Who or What ISO
ISO stands for "International Organisation of Standardisation" who are the world's largest developer of voluntary national and International Standards. The 19 000 standards published cover almost all aspects of technology and business including our environment and, if implemented correctly, provide tools for tackling many of today's global challenges.
"ISO International Standards provide practical tools for tackling many of today's global challenges. Learn how International Standards work in the real world in sectors such as Health, Water, Food, Climate change and many more..."
ISO Standards titles explained
We often refer to standards using abbreviations of their full title, for example ISO 9001 and BS 8900 are in fact called BS EN ISO 9001:2008 Quality management systems - Requirements and BS 8900:2013 Managing sustainable devlopment of organisations. The extra numbers and letters tell us the standard intended market: (ISO) International, (EN) European or (BS) national. The number at the end refers to the year of publication.
Both of these documents are part of a wider family of standards designed to deal with their specified subject area. However, of the 9000 family ISO 9001 is the only standard that is audited against by a third party. BS 8900 actually comprises of two documents and has recently become certifiable by a third party. Furthermore, it is supported by other standards including BS 8901: 2009 Specification for a sustainability management system for events. This standard is an example of a British standard that has led to the development and introduction of an internationl standard, ISO 20121:1012 Event sustainability management systems.
Why go for an ISO, EN or BS Standard?
An ISO, EN or BS Standard offers a structured approach to improvement that goes beyond legislative compliance. This provides not only piece of mind but a marketable achievement certified by an accredited independent body.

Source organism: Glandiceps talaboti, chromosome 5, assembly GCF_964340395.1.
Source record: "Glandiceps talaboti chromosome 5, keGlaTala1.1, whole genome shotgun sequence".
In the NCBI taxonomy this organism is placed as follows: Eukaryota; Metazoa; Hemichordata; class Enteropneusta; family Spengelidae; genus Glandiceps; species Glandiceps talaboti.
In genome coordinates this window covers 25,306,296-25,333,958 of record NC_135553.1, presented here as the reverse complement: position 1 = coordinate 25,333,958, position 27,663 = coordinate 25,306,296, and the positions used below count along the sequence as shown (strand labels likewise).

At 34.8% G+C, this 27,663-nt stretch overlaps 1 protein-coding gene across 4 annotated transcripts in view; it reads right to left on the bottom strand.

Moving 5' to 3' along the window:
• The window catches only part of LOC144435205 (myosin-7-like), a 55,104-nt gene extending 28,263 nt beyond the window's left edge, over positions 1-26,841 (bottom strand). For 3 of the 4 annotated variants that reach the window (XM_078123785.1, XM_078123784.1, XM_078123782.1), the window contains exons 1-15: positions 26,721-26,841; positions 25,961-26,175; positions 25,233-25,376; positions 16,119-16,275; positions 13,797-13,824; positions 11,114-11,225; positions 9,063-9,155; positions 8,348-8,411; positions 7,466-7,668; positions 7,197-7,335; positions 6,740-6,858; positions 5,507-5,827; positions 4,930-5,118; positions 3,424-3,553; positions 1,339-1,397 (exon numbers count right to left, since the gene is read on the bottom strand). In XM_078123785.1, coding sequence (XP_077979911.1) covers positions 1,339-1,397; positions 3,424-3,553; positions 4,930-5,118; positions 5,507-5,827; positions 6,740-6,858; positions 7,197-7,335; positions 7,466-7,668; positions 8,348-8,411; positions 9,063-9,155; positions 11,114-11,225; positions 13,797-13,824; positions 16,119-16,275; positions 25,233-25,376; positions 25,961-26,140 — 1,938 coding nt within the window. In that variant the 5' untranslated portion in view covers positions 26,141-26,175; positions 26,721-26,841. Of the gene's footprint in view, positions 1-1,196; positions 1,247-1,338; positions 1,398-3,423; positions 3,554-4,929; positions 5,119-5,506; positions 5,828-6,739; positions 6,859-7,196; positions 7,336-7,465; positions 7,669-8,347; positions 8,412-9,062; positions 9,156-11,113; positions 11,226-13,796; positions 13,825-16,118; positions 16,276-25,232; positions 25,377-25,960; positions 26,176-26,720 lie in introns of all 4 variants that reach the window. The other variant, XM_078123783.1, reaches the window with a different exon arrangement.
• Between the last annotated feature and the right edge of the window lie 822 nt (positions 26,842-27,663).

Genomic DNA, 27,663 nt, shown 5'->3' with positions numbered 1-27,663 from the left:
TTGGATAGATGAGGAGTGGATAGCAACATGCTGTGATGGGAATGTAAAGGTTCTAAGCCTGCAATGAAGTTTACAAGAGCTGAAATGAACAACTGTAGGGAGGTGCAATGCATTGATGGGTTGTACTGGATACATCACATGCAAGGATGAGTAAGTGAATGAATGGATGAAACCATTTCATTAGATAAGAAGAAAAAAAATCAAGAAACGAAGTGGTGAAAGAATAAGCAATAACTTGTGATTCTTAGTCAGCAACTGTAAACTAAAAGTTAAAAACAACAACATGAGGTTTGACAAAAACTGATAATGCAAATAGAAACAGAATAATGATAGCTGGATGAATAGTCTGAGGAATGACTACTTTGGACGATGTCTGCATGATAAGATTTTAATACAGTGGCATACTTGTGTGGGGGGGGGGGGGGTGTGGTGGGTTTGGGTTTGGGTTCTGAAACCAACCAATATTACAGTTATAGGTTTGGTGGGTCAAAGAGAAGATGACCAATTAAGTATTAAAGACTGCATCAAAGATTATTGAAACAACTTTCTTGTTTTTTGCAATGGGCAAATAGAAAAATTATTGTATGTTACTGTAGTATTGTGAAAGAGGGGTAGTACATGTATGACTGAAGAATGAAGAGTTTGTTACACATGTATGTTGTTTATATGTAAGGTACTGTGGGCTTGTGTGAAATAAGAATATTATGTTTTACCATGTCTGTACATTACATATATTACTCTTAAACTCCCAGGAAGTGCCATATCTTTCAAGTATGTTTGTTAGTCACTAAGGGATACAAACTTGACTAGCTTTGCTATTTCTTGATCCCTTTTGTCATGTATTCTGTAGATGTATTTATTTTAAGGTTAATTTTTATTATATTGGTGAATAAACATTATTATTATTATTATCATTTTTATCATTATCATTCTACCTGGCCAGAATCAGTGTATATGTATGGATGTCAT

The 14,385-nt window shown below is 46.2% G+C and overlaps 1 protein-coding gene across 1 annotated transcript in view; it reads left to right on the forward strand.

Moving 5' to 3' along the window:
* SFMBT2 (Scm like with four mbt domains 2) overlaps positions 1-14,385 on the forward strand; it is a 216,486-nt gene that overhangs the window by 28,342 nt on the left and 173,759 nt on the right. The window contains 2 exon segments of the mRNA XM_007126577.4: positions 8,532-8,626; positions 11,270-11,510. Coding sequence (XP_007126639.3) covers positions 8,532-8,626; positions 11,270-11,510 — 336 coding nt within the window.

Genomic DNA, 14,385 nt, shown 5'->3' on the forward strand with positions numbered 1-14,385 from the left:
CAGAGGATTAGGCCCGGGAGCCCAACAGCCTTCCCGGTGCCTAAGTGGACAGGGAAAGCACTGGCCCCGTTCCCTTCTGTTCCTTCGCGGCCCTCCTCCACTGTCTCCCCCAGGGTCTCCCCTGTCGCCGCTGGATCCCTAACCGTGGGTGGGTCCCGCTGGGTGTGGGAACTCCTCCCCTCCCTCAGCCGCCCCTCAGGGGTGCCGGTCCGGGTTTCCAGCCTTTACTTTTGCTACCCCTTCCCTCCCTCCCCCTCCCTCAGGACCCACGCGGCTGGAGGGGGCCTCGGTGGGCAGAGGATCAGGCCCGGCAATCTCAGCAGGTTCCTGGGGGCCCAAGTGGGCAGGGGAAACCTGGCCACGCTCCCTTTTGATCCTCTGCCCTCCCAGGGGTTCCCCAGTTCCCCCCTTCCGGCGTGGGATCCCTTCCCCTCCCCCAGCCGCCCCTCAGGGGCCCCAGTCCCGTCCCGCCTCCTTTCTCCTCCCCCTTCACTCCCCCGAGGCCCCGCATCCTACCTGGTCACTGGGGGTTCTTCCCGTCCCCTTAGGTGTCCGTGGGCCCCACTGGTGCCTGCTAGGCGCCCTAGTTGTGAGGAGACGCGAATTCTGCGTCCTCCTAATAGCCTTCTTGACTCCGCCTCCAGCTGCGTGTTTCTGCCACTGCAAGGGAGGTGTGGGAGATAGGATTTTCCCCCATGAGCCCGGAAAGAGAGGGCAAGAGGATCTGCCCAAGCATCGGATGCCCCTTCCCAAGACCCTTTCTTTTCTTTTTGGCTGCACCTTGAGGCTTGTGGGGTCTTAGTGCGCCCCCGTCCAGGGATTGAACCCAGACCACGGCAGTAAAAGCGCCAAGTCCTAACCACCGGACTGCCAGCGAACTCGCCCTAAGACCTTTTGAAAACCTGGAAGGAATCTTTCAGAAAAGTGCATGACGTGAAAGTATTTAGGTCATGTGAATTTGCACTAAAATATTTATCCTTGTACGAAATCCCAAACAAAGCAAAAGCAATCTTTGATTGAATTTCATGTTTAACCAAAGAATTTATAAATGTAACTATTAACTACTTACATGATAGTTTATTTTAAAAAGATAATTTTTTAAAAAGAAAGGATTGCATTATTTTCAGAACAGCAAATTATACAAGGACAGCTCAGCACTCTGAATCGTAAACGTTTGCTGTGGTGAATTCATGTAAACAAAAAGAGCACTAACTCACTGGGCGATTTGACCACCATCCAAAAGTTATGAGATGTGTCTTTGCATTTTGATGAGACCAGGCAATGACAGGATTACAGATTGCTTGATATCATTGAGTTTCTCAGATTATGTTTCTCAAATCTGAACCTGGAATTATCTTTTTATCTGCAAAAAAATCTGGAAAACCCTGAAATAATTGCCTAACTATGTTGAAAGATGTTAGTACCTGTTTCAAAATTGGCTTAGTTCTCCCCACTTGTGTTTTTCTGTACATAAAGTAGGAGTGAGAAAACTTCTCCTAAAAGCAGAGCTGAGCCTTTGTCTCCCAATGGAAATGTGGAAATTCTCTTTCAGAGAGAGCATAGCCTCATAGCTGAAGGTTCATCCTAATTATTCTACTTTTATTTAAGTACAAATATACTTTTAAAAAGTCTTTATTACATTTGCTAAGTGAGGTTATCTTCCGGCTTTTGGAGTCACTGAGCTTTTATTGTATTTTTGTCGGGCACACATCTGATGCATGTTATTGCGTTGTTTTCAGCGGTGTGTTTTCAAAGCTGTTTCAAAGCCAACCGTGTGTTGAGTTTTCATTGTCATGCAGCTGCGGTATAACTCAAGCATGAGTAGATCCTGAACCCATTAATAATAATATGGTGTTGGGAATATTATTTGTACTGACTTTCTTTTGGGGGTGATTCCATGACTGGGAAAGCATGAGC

ISO, EN & BS standards support products and services to improve safety, reliability, quality. They are also responsible for supporting companies in reducing their environmental impact, improving the sustainability of their products and services and their CSR objectives. Furthermore, they enable companies to access new markets, level playing fields and support free and fair international business.
Externally, ISO, EN & BS standards are rapidly becoming a prerequisite to tender and even if not can still save considerable time and effort during the tendering process. Internally, they provide mechanisms for communicating measured successes in a specific field whilst providing potential savings, both financially and or environmentally.
As part of a research project, carried out by Paul Stevens at AVISO, over 850 companies, certified to an ISO standard, were contacted to try and better understand their motivations to implementing a management system, in this instance ISO 14001.
The results showed that the main Motivations to implement ISO 14001 were:
- Pressures from clients and customers.
- Instruction from head office.
- Reduced exposure to Legislative noncompliance ranked.
The primary motivations for continued certification to ISO 14001 were:
- The reduction of environmental impacts.
- Enhanced reputation.
- Increased profit.
In conclusion 82% of respondents saw a direct financial benefit in ISO 14001 implementation. This does not include increased tender opportunities or any work won because of the certification.
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